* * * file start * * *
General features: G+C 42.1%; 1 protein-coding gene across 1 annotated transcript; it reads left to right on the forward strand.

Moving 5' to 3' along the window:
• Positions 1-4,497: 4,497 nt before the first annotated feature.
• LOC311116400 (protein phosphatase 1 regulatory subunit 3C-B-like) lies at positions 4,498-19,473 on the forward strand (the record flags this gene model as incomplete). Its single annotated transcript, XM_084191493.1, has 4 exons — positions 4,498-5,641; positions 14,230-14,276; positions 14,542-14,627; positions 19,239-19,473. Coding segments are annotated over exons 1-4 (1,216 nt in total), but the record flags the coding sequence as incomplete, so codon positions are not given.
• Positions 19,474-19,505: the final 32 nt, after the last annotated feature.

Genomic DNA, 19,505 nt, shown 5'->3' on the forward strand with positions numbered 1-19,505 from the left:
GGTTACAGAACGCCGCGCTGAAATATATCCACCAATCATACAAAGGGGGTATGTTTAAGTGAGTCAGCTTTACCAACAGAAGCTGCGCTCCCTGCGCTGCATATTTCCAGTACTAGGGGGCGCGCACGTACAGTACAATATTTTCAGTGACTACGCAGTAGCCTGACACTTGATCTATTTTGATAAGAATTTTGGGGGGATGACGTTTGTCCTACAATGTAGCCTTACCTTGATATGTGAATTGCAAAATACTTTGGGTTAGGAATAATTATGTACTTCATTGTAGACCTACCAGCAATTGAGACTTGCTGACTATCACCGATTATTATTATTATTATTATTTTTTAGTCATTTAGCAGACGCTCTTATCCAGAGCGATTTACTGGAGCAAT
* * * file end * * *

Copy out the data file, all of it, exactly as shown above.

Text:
General features: G+C 42.1%; 1 protein-coding gene across 1 annotated transcript; it reads left to right on the forward strand.

Moving 5' to 3' along the window:
• Positions 1-4,497: 4,497 nt before the first annotated feature.
• LOC311116400 (protein phosphatase 1 regulatory subunit 3C-B-like) lies at positions 4,498-19,473 on the forward strand (the record flags this gene model as incomplete). Its single annotated transcript, XM_084191493.1, has 4 exons — positions 4,498-5,641; positions 14,230-14,276; positions 14,542-14,627; positions 19,239-19,473. Coding segments are annotated over exons 1-4 (1,216 nt in total), but the record flags the coding sequence as incomplete, so codon positions are not given.
• Positions 19,474-19,505: the final 32 nt, after the last annotated feature.

Genomic DNA, 19,505 nt, shown 5'->3' on the forward strand with positions numbered 1-19,505 from the left:
GGTTACAGAACGCCGCGCTGAAATATATCCACCAATCATACAAAGGGGGTATGTTTAAGTGAGTCAGCTTTACCAACAGAAGCTGCGCTCCCTGCGCTGCATATTTCCAGTACTAGGGGGCGCGCACGTACAGTACAATATTTTCAGTGACTACGCAGTAGCCTGACACTTGATCTATTTTGATAAGAATTTTGGGGGGATGACGTTTGTCCTACAATGTAGCCTTACCTTGATATGTGAATTGCAAAATACTTTGGGTTAGGAATAATTATGTACTTCATTGTAGACCTACCAGCAATTGAGACTTGCTGACTATCACCGATTATTATTATTATTATTATTTTTTAGTCATTTAGCAGACGCTCTTATCCAGAGCGATTTACTGGAGCAAT